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Thursday, March 4, 2010

Advanced Trike/Sidecar Course

Several folks wanted to know what I thought about the advanced course, so here’s a bit about it. Email me if you have specific questions:

There were only five of us in the class—two others, who had signed up, withdrew. This is ordinarily a one day course combining classroom presentations with driving on the range. However, due to the shortened daylight hours, rain, etc., management decided to split it up into a Friday evening classroom, Saturday driving on the course program.

Finding South Seattle Community College—where both the Friday and Saturday activities were held—was a snap due to the nice lady residing inside my GPS giving me precise and strict directions. I turned when she said to do so and I fretted when she was dismayed at my stupidity, demonstrated when I went by her designated corner, forcing her to “recalculate” and give me U-turn instructions.

At any rate, the Friday evening experience went until 9:30 PM. We worked our way through an instructional handbook provided by the instructors and, since we had such a small group, there was plenty of time to share experiences and ask specific questions. The evening ended with a 50 question written exam covering material from the discussions and the handbook. I missed one question—something about when to lean into a curve when driving a sidecar rig…oh, well, 98% was acceptable.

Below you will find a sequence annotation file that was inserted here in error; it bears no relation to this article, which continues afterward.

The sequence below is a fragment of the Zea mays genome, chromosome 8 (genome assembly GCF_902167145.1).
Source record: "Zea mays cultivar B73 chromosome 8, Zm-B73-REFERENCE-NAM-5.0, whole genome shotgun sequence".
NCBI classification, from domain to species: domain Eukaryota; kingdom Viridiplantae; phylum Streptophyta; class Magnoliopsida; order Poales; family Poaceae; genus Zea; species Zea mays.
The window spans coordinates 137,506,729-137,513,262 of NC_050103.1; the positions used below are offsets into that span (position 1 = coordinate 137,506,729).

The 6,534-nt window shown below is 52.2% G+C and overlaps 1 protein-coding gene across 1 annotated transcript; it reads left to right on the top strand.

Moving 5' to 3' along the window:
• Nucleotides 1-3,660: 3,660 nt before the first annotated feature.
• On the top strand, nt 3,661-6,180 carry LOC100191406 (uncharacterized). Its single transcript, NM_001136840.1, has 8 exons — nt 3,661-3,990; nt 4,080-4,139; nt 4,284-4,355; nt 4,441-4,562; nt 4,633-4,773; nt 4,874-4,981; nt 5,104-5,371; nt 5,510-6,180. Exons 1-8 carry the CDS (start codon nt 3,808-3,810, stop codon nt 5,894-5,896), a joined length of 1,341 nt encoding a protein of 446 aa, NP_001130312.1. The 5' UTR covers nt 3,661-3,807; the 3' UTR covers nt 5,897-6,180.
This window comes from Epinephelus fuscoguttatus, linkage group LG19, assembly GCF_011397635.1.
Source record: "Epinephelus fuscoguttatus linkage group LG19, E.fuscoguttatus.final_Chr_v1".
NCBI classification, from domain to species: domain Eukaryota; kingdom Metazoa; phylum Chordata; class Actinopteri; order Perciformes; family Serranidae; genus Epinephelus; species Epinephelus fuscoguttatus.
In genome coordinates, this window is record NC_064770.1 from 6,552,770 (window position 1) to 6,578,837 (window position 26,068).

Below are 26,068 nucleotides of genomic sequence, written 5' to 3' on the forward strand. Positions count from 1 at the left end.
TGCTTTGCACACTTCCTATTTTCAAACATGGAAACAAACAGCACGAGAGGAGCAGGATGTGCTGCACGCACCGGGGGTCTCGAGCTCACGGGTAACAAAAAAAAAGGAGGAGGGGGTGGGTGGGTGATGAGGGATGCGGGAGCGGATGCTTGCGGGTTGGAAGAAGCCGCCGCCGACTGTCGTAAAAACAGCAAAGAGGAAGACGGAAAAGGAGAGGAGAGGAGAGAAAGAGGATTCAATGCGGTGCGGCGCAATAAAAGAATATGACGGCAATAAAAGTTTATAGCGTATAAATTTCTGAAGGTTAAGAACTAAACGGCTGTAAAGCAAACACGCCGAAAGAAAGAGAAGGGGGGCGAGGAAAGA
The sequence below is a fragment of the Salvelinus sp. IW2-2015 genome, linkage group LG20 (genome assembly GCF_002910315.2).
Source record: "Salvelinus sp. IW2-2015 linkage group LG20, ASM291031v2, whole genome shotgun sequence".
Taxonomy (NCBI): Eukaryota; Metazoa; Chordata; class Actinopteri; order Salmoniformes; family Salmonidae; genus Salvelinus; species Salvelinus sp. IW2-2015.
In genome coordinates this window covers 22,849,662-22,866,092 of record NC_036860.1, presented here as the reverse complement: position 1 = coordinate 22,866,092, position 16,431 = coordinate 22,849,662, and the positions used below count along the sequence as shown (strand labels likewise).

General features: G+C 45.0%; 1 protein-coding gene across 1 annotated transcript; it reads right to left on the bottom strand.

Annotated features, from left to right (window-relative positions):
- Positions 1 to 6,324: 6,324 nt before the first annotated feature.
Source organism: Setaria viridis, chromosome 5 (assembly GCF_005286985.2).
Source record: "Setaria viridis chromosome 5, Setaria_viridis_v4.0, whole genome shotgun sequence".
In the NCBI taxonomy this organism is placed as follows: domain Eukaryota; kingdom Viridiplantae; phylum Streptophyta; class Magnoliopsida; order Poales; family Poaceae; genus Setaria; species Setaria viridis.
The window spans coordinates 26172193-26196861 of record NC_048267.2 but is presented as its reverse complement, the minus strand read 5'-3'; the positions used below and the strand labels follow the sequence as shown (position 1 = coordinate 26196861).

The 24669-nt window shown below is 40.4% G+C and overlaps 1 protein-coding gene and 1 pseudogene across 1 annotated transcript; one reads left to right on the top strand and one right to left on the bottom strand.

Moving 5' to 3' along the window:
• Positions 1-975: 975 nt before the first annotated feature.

In our group we had one other person with a Tri Glide, one on a BMW sidecar rig, one with a brand new Cam-Am Spyder that has two wheels up front with one very large rear driving wheel, and one young woman riding a scooter trike with a canopy that went from front to rear with two wheels on the rear and a tiny front wheel. These trikes/sidecar all handled the course differently and I enjoyed watching the various capabilities of the machines and their riders.

We experienced locking up both front and rear brakes in a “panic”/controlled stop—and that was psychologically difficult for me to do, at first (I’m used to working hard to NEVER lock up the brakes on my previous two-wheeled bikes); stopping fast without locking up, swerving around a barrier at faster and faster speeds, riding in figure eights around pylons and staying close but not hitting the cones, and a few other fun activities rounded out the day. Learning to intentionally make the rear wheels slide around a corner (by accelerating while also lightly breaking the front wheel) was a new thing for me and kind of a neat new skill.

At the end of several hours doing this for practice, we were individually evaluated doing it for real. All of us “passed” and were awarded the Advanced Trike/Sidecar Course certificate along with a nice sticker/decal for our helmets. Again, I earned only one demerit--because I wasn’t going fast enough into one braking exercise. All in all, not bad for an old guy.

I skipped the basic trike/sidecar course since I had taken both basic and experienced rider courses on my two-wheelers, and have put a few hundred miles on the trike, gaining some experience and competence on this strange handling machine. I had hoped for a bit more of a challenging “advanced” course; I’m pretty sure that the stopping, swerving and other exercises were probably the same activities experienced in the basic course. I guess the greatest value in the course for me was learning more about the Tri Glide’s capabilities in cornering and stopping.

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